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Posted: 12/11/2003 2:04:51 PM EDT
[Last Edit: 12/11/2003 6:58:57 PM EDT by deimos]
Hey guys,

First 15 days of JanuaryFebruary I'm going on vacations with my GF to the South of Argentina, to a place with lakes and forrests/woods/mountains.

Most of the stuff to do there is walking around on the National Parks (no, they are not under UN command ) trekking, etc, you know the drill, outdoorsy activities.

Being myself a city guy that forgot most of what I learned on the "scouts" when I was a kid, I'm asking on advice on what kind of light gear to take to the trip to be ready in case anything happens.

I got the knife/multitool front covered, all others are open to suggestions


NsB
Link Posted: 12/11/2003 2:19:27 PM EDT
Before that question can be answered you need to do a little homework on what the likely weather conditions will be in the area. Also nice to know is just how involved your trekking will be. Marked trails, scrambling, short walks, all day hikes. I can't find my list of the 10 essentials that you shouldn't go into the woods without, but IIRC they go something like this: First-Aid Kit Food & Water Rain gear Fire starter Compass Map Flashlight Clothes Pocket knife Sun protection To that list I normally add a whistle, duct tape (you can wrap it around a walking stick or water bottle to save space), sun glasses, hat, and insect repellent if necessary. Be advised that you may need a different compass for South America than in the US - the needles are balanced differently IIRC.
Link Posted: 12/11/2003 6:17:31 PM EDT
My daypack for travelling in serious mountains isn't much different from my full on backpacking pack. The main difference is a more rudimentary stove, less food and a bivy bag and light sleeping bag rather than a tent and proper sleeping bag. I can deal with the weight and if something bad happens, I have some food, the ability to cook it and brew up warm drinks (even if it's just hot water) and shelter. As another poster stated, it would help to know what sort of activities you will get into down there, what elevations you think you will be climbing to, etc. Will you be travelling with an organized trekking company? If so they may provide some gear, and if not, can probably provide a good packing list.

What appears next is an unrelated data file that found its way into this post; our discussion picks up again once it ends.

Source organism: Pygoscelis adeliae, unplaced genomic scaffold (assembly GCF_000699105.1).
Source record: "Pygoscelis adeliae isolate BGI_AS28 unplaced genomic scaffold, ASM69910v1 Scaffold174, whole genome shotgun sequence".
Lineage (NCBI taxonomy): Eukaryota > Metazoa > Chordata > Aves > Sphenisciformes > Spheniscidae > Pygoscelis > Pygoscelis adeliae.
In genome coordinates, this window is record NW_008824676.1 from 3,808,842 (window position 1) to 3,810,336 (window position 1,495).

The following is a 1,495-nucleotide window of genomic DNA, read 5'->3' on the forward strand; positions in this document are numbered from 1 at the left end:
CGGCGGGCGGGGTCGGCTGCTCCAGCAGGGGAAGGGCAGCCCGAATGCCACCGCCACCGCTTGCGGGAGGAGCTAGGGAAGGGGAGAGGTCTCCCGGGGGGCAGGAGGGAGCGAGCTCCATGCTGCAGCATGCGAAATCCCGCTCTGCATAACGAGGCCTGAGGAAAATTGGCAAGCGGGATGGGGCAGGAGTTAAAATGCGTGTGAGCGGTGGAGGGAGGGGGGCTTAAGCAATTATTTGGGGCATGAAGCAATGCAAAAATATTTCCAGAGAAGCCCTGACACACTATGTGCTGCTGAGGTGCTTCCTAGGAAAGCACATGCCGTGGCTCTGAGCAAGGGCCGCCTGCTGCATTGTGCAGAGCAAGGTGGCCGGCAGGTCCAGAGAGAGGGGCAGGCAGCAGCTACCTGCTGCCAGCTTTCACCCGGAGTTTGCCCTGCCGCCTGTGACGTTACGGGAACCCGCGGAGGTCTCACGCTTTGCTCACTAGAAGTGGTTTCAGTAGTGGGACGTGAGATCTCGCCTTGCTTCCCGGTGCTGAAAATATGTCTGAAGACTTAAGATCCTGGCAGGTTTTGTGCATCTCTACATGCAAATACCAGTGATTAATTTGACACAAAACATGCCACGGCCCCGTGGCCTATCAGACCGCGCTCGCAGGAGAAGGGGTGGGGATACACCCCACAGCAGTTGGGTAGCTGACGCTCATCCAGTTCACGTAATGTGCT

Link Posted: 12/11/2003 6:57:13 PM EDT
I'm gonna stay on a hostel and from there I'll go to the Parks/Lakes on the morning, to return on the evening (tops) to sleep at the hostel. Nothing will be more than a 12-15 hours walk, and most of them will be just half day (either mornings or afternoons). The temperature there is something like slighty cold (10-15 C) on the day to kinda chili on the nights (near 0 C) I'm not planning on do anything serious, just walk around on the marked paths, maybe detour a little to have lunch on the grass or to see some river/etc. Basically, walk around getting rid of the year's stress while admiring mother nature. I like to walk, so maybe I detour a little more than expected, but not THAT much. I'll bring sanwiches to eat or something that doesn't need cooking on site. Wild animals are not a problem, most I'll see is a small deer or a wild rabbit (which is a VERY good thing, as I can not carry anything in here/there [mad]) I'm pretty sure that for what I'm planning to do I can do well with jeans, marching boots and some polar jacket, but I'd like to cover basics and a little more just in case. Case in point, I just bought a little GPS in case I get lost and I'm gonna ask my father for a handy radio in case I need to call in for help. The posted list seems pretty much what I was thinking plus some items I haven't even considered (like the bug repelent and the whistle) and that's exactly the kind of input I'm looking for here, outdoorsy common sense for stuff that a city guy wouldn't think about. I'm also going to get 30 feet or so of some nylon rope. Thanxs for the answers so far [:)] NsB
Link Posted: 12/12/2003 1:28:03 PM EDT
At those temps I would stay away from jeans or any other cotton clothing. Look for some synthetic or wool pants. I remember reading in one of my backpacking books that most hypothermia cases occur when temps are 40F-50F and the person gets wet somehow. GPS is a good insurance policy, but make sure that you have a map and compass too.
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